Think about this: this lack of feature leads to URL proliferation, which is bad. The same content can be accessed from two or more URLs. The ugly, non-SEO, non-canonical URLs should either redirect to their canonical form – so that Google knows they’re an alias – or include a canonical “hint” to let Google know that, well, they are an alias! Joomla! does neither, so Google has to try hard to figure out what the *bleep* is going on with your site. From what I gather, it simply resorts to assuming that the most linked URL is the canonical. On a large site, with many inbound links, this problem goes unnoticed. But in a small site, where most links are cross-links between content items (which are usually non-SEO, thanks to the leading content editors) you end up with the wrong kind of assumption being enforced.

And now what?

What the Joomla! core doesn’t provide, an extension can cater for.

This mantra of mine is a testimony to the extensibility of the Joomla! CMS. AFAIK, it’s one of the few content management systems which a propos recognize that they are lacking a feature you need and delegate the responsibility to third party developers. In the hands of a determined developer, Joomla! is like soft clay in the hands of a skilled craftsman.

As you might have guessed, my initial reaction was to search high and low for an extension which would:

  • add a canonical “hint” pointing to the best guess of the page’s SEO URL;
  • automatically migrate absolute URLs pointing to the old site to URLs pointing to the new site in both links (<a> tags) and images (<img> tags);
  • redirect non-canonical URLs to their canonical counterpart with an HTTP 302 redirection;
  • rewrite non-canonical URL links in my content items to their canonical form.

About the latter feature, you may think it’s redundant. It’s not. It means that all Googlebot will see when indexing my site is canonical URLs. This will allow it to index my site faster and more thoroughly. Two birds with one stone, as the old saying goes.

Alas, I couldn’t find an extension to cater for everything, or even multiple extensions which would individually solve each problem. So, I did what I am best at: wrote the code myself.

Enter Link-A-Tron

The solution I created, which I aptly named Link-A-Tron, consists of two Joomla! plug-ins.

The “Link-A-Tron System Plug-in” takes care of:

  • Base tag fixing. Well, scrape that. My “fix” reverts the base tag handling to what it was in Joomla! 1.0.x. As Johan pointed out, it’s wrong and breaks URL fragments (page anchors). If you don’t care about anchors and standards compliance use it. If unsure, turn it off.
  • Canonical hinting. Includes a canonical URL “hint” instruction inside the page’s for Google and other search engines to use. It uses Joomla!’s router infrastructure to calculate the canonical URL, so it should work with third-party SEO components such as sh404SEF, AceSEF, etc.
  • Canonical link redirection. If the current page’s URL differs from the canonical URL, it will promptly redirect the web client (be it a browser or a search engine spider) to the canonical URL, mitigating URL proliferation.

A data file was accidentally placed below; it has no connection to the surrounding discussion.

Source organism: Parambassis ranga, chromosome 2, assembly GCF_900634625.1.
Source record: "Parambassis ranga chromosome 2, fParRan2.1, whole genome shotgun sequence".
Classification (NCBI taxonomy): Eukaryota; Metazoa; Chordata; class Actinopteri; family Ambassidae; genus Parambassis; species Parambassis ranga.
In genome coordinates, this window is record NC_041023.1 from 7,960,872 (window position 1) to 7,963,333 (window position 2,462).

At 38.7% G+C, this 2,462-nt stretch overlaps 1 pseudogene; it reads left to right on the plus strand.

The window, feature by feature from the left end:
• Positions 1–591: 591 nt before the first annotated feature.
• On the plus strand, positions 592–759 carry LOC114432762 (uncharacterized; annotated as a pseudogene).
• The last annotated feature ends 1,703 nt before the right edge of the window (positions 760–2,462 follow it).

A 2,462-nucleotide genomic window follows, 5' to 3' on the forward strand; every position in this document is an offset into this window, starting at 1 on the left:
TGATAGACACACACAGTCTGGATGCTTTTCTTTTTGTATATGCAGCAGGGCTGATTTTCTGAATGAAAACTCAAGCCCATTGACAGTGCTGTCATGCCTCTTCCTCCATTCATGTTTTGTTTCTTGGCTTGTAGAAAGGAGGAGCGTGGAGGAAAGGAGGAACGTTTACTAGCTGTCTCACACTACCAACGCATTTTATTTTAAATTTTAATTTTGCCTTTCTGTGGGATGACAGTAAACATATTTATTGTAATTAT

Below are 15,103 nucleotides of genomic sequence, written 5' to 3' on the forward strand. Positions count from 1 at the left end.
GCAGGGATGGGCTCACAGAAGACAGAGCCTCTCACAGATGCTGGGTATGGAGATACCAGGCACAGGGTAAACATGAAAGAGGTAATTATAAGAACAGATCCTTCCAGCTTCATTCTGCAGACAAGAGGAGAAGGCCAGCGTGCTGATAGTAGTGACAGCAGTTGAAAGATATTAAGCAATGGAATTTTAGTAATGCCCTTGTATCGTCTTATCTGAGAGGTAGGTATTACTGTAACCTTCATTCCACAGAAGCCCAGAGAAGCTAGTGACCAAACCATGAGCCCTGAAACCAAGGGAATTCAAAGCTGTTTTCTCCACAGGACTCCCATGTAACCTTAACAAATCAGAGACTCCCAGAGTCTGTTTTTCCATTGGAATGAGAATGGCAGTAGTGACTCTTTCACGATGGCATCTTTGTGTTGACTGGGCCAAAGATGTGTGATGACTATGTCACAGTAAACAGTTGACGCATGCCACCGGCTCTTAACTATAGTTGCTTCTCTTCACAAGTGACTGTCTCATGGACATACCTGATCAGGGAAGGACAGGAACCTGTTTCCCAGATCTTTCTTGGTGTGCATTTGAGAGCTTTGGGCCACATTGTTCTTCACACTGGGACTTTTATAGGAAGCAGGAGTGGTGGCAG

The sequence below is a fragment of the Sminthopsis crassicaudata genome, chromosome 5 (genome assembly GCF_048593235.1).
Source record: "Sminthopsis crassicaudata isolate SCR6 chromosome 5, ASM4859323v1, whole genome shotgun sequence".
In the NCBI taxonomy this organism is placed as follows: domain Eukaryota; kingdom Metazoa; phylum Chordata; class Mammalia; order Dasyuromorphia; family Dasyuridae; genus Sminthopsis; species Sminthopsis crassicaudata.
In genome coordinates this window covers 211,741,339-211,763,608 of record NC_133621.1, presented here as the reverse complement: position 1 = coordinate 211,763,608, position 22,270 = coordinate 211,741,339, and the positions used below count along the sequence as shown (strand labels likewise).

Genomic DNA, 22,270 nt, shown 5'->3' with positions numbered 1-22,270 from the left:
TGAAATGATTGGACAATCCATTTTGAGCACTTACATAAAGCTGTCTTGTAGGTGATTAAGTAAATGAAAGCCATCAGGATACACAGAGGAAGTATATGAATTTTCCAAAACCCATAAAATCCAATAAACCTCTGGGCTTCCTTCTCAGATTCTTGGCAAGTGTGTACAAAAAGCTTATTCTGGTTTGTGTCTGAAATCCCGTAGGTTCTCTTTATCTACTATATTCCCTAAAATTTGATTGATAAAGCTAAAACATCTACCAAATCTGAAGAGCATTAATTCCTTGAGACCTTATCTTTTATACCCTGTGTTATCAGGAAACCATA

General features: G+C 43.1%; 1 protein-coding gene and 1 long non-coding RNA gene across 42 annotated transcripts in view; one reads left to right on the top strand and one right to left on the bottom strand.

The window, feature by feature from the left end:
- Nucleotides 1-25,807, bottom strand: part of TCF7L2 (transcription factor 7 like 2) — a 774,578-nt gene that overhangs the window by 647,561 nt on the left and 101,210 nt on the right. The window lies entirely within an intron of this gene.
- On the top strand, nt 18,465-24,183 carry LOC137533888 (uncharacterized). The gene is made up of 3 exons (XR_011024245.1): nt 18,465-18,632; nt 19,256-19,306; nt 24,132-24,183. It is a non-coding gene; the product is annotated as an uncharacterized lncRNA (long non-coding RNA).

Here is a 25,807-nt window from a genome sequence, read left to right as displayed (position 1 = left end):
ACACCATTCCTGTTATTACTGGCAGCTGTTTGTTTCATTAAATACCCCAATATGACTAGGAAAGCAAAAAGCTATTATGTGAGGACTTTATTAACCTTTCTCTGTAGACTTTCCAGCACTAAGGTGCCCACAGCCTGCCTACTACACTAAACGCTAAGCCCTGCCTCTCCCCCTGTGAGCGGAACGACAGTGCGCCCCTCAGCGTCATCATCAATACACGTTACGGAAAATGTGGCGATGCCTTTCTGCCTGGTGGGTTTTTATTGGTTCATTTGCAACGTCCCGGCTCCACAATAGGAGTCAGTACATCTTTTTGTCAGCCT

Each of these options can be separately toggled on and off in the plug-in configuration.

The “Link-A-Tron Content Plug-In”, on the other hand, takes care of the remaining issues:

  • Link migration. You supply a list of addresses where your site used to be installed and the plug-in will replace all links to URLs referencing those sites with ones which point to the current site. Let’s say that you had a site on www.example.com and you moved it to www.example.net. You just supply the old domain name (www.example.com) and all links (<a> tags) and images (<img> tags) will be rewritten to replace the old domain with the new domain. This is useful when migrating your site to a new domain using JoomlaPack!!

 

  • Non SEF URL rewriting. It replaces links – found inside your content items – to non SEO URLs so that they point to their SEO equivalent. For example, it will transform the ugly http://www.example.com/index.php?option=com_plants&catid=1:fruits&id=1:banana URL to the SEO-friendly http://www.example.com/fruits/banana.html URL.

 

This plug-in works independently from the system plug-in and its options can be separately toggled on and off in the plug-in configuration. Since it is a content plug-in, it will be used in Joomla! articles, as well as any other content extension which makes use of content plug-ins.

Edit May 2012: Instead of the plugins mentioned in this post you can now use Admin Tools Core by AkeebaBackup.com for link migration. The canonical URL features are not implemented because of several technical reasons. The main reason is that you can’t possibly guarantee canonical URLs for each and every Joomla! extension without knowing exactl how each extension produces its own URLs.

Published by Nicholas Dionysopoulos

PHP developer, author of Akeeba Backup and Admin Tools. Father, husband, cat herder and geek. Proudly uses all major Operating Systems on desktop and mobile.